movie

Virgins and Vampire Worship: The Religion of Twilight 

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The plot of Twilight: a young woman—clumsy and plain—is deeply and unconditionally loved and protected by an all-powerful, omnipotent being whose love makes her special. For a moment, Twi-hards let themselves believe, however crazy it sounds, that they too could be irresistibly beautiful one day, loved by an ideal God-man who sees them, really sees them.

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Religious Belief Or Mental Illness?

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The paranoid few who seem genuinely disturbed by the possibility of the coming end of the world may be responding the most reasonably to current events. Or not. This ambiguity is at the heart of Jeff Nichols’ recent film Take Shelter. The film explores whether its protagonist is crazy, or a prophet, or both.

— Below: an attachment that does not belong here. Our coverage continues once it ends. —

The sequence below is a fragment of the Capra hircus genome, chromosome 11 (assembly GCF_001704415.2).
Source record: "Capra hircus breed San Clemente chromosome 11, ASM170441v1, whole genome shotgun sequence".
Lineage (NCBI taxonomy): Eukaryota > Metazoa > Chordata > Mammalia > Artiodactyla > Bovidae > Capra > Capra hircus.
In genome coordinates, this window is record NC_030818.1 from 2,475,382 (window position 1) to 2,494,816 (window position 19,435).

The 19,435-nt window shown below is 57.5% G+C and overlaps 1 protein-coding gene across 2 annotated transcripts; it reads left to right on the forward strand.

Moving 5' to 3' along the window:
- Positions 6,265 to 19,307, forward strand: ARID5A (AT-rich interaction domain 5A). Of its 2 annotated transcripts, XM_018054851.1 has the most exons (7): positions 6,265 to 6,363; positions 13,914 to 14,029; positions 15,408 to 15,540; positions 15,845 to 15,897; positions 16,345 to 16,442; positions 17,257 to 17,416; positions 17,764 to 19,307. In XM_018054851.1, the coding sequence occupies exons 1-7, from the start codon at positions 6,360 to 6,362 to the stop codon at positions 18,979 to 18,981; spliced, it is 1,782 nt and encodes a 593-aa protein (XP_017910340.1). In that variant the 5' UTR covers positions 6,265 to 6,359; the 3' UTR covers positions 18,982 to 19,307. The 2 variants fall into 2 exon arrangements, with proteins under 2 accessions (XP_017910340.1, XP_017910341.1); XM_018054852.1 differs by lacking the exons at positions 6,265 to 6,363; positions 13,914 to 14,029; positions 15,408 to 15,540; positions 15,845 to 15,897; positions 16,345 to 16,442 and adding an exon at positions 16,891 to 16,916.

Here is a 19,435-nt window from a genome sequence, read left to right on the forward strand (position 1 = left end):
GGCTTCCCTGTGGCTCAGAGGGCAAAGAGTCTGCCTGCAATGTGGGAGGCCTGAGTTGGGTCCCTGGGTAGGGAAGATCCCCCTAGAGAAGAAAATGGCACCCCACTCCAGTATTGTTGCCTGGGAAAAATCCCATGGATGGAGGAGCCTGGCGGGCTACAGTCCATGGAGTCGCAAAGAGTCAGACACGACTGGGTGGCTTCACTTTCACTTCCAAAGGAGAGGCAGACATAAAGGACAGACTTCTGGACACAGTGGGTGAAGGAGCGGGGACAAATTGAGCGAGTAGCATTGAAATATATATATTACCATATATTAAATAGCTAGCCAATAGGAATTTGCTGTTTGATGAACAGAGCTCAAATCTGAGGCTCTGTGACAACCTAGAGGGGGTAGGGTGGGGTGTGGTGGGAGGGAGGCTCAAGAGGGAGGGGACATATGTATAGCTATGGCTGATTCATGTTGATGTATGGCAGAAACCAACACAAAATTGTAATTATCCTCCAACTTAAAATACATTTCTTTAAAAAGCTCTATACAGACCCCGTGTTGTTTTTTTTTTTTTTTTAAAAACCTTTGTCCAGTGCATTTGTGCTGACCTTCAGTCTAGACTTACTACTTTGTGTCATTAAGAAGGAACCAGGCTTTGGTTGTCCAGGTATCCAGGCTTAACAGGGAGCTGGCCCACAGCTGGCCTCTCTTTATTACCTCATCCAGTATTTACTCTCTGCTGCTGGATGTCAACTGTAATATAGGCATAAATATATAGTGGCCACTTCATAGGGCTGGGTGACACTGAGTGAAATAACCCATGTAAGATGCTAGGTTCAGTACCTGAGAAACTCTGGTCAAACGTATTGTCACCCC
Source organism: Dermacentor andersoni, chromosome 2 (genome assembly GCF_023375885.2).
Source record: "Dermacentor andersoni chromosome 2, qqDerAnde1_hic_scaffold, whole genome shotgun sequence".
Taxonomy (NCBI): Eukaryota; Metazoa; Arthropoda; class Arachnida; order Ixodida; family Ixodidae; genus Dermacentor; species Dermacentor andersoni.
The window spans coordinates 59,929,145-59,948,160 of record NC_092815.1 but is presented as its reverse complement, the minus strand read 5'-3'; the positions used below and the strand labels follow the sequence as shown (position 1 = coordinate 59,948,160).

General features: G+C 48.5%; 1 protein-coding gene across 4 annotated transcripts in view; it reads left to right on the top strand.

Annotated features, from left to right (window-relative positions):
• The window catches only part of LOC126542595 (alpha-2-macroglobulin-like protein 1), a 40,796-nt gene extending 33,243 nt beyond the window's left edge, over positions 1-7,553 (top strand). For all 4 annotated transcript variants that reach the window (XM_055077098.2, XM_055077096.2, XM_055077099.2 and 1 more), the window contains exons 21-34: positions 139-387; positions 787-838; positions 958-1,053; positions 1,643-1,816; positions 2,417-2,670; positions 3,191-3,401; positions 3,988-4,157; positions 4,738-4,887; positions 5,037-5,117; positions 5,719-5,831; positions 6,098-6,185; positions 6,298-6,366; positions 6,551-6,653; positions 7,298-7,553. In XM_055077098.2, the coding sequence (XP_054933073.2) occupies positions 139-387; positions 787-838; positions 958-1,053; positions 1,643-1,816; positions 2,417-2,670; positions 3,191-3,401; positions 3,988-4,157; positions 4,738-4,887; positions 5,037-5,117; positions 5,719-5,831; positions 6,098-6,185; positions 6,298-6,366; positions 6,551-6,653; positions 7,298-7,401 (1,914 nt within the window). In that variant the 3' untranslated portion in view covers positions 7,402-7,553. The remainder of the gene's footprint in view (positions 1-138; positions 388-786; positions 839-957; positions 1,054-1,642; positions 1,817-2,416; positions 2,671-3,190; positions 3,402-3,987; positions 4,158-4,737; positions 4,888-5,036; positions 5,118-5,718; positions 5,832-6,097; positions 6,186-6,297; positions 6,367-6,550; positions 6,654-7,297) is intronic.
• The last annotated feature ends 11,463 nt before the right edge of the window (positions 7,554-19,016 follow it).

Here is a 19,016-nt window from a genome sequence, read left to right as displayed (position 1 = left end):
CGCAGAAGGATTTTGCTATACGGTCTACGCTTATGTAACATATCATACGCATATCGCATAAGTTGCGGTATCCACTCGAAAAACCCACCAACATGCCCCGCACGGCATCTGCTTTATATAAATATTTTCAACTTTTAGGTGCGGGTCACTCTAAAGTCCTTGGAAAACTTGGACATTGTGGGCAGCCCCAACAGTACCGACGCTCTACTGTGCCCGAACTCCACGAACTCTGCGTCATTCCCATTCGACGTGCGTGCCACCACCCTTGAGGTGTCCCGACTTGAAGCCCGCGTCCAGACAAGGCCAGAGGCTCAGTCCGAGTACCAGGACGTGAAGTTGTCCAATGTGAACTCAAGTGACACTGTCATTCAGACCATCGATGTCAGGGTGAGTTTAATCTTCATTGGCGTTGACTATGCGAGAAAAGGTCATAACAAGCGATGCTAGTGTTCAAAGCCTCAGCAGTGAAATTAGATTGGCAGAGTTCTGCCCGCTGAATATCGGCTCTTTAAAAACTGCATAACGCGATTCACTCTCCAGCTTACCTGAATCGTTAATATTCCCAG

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Tree of Life, Book of Job

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Structured around a family (mother, father, three children) which suffers a terrible loss, The Tree of Life is an extended midrash, or commentary, on the Book of Job, a verse of which forms the epigraph to the film and which is sermonized upon during an extended scene at a church. At once essentially Catholic and doggedly scientific in its worldview, its central family becomes an archetype, undergoing processes of childlike wonderment, Oedipal lust and rage, the loss of innocence, the loss of faith, and finally, it seems, redemption.

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2012 Film Heralds Progressive Utopia, No Effort Required

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Makers of a new film imagine 2012 as an idyllic time of peace, environmental stewardship, and equality. The documentary asserts that whatever happens in 2012, it will allow things like rooftop farms, bicycle culture, and other aspects of urban environmentalism to thrive. It sounds completely lovely. But film does not explain is why we must await the stroke of 2012 to start building this utopian vision.

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